Experience Versus Risk: Accidents Involve High-Time Pilots

Credit: National Transportation Safety Board

The accepted wisdom about pilot experience is the more flying time, the better. We learn the hazards, we get wiser, and we make better judgments.

Is it always true? Three accident reports recently released by the NTSB cast doubt on that premise.

The three pilots in these cases were all high-time pilots, and they all died in the accidents. The circumstances and contributing factors of the cases differed, but the issue common to all was that each pilot’s high experience was not enough to forestall the accident.

The first of these took place on Dec. 26, 2019. An Airbus AS350 B2 helicopter flying an air tour crashed near Kekaha, Hawaii, and the NTSB conducted a major investigation into the accident. Safety Board staff presented their facts and findings to the Board on May 10, 2022.

The accident pilot was his company’s chief pilot and check airman and had been flying air tours in Hawaii for 11 years. Even though he was said to be safety conscious, one colleague said he sometimes flew closer to weather than less-experienced pilots. On the day of the accident, he continued flight into rain and low-visibility conditions when other pilots were diverting. He had reversed course when he either lost control or flew into the terrain.

Leaving aside the contributing factors, the NTSB found the primary probable cause of the accident was “the pilot’s decision to continue flight under visual flight rules (VFR) into instrument meteorological conditions (IMC), which resulted in the collision into terrain.”

He had logged 15,718 hr., including over 5,800 hr. in the AS350.

The second accident took place on June 7, 2020, at Joe Foss Field (KFSD) in Sioux Falls, South Dakota. The pilot of a Mitsubishi MU-2B-25 lost control of the airplane immediately after takeoff. The NTSB conducted a Class 3 limited investigation and issued its final report on March 30, 2022.

The accident pilot was his company’s director of operations. He had been running the company by day and flying by night. The accident took place at 0425 on a Sunday morning. Investigators could not determine if he had napped, but he had been on duty for over 19 hr. at the time of the accident. He was in his window of circadian low (WOCL) and a fuel serviceman who spoke to him just before the accident said he seemed confused.

Investigators looked hard at powerplant issues but could not find any mechanical problems with the airplane. In the end, they couldn’t be sure of the cause, but fatigue seems like an obvious factor. The NTSB’s probable cause was “the pilot’s failure to maintain control of the airplane during takeoff for reasons that could not be determined.”

His estimated total flight time was 22,000 hr., with almost 11,000 hr. in the MU-2.

The third case was the mid-air collision of two aerial firefighting airplanes, both Air Tractor AT-802As, on July 30, 2020. The airplanes were a flight of two dropping retardant liquid on a fire near Elgin, Nevada. The NTSB ran another Class 3 limited investigation on this accident and issued its final report on April 18, 2022.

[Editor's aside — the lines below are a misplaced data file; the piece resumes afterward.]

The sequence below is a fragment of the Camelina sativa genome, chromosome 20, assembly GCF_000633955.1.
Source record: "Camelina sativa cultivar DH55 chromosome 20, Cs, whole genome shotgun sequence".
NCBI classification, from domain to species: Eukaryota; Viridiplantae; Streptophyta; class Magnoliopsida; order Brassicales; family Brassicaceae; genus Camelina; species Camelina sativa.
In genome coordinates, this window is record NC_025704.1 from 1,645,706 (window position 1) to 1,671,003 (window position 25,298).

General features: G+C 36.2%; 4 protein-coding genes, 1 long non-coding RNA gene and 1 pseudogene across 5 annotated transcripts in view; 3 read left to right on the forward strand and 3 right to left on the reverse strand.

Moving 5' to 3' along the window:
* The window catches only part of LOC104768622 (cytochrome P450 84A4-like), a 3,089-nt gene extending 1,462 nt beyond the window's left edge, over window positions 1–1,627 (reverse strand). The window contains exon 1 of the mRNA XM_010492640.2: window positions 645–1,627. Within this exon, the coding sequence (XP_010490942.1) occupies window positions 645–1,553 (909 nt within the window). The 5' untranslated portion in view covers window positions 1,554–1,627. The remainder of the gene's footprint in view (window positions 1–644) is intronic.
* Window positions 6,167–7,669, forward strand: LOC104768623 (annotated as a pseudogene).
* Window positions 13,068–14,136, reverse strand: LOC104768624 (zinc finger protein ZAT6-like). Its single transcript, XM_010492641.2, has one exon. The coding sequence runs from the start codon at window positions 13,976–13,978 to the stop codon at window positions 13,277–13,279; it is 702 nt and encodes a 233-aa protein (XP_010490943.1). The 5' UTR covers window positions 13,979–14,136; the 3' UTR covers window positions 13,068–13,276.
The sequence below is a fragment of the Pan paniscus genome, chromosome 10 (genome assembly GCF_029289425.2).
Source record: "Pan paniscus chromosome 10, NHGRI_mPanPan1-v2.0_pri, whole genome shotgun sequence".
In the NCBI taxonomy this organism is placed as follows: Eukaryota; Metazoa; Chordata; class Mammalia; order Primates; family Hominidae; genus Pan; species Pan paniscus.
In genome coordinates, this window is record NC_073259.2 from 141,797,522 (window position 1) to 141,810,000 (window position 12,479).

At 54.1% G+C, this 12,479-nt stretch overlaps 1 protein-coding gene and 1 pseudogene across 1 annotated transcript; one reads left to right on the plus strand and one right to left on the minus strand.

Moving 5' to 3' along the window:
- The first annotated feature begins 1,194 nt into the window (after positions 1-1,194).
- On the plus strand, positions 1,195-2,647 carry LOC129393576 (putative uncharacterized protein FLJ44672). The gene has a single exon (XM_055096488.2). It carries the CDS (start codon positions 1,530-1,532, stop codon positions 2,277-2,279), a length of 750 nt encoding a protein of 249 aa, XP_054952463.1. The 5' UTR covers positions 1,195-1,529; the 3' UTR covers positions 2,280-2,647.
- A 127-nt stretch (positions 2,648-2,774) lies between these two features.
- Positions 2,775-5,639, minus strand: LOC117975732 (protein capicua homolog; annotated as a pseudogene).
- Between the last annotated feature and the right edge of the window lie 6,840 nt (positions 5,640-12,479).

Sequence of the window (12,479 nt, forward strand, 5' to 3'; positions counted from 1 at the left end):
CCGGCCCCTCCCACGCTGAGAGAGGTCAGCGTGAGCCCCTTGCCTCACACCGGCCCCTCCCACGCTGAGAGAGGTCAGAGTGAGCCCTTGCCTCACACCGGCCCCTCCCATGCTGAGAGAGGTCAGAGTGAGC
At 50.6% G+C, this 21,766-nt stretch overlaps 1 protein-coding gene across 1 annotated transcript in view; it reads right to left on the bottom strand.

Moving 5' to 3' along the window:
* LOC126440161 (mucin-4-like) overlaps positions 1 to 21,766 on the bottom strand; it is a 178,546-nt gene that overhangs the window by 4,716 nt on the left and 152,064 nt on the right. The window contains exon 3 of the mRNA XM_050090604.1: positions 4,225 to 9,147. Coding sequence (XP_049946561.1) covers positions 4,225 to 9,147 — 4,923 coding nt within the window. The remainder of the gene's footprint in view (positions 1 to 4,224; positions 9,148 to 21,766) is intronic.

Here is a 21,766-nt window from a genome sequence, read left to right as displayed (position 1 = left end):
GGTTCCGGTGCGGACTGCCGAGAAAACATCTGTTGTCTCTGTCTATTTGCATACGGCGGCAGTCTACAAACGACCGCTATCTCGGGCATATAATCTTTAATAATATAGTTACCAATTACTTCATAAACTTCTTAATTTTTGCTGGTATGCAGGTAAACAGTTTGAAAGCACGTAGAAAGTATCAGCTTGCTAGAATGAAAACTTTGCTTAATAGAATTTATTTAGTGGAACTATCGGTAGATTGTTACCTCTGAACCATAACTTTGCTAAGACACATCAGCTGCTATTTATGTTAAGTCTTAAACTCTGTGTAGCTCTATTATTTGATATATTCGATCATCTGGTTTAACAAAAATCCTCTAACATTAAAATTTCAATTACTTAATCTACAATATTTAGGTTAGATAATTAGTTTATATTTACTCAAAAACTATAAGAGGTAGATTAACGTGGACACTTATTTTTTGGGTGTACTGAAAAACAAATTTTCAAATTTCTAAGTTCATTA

Rather than maintaining the initial 1,500-ft. separation from his lead airplane, the trailing pilot closed to within 500 ft. approaching the drop zone. When he went around, he climbed and accelerated into the lead airplane. A witness said the two planes “looked like the Blue Angels.”

The pilot had been counseled before about flying too close to his lead airplane. His reply had been “too close for whom?”

The probable cause was “the trailing pilot’s failure to maintain separation from the lead airplane during a fire-retardant deployment flight, which resulted in the trailing airplane flying through a plume of retardant and the trailing pilot’s subsequent loss of visibility that led to a collision with the lead airplane.”

The trailing pilot was the highest time pilot of all, having logged 31,400 hr. Like the other two pilots, he underestimated the risk of his actions and he pushed beyond rules and procedures designed to ensure safety.

We define risk as the combination of the severity of a possible outcome and the likelihood of it happening.

All of these pilots had to know that the severity of their actions could be extreme. But they underestimated the probability of an accident happening. The more they flew without an accident, the more they judged themselves immune to a bad outcome.

Good judgment often does go with experience, but only if we remain humble and respect rules and limitations.

Roger Cox

A former military, corporate and airline pilot, Roger Cox was also a senior investigator at the NTSB. He writes about aviation safety issues.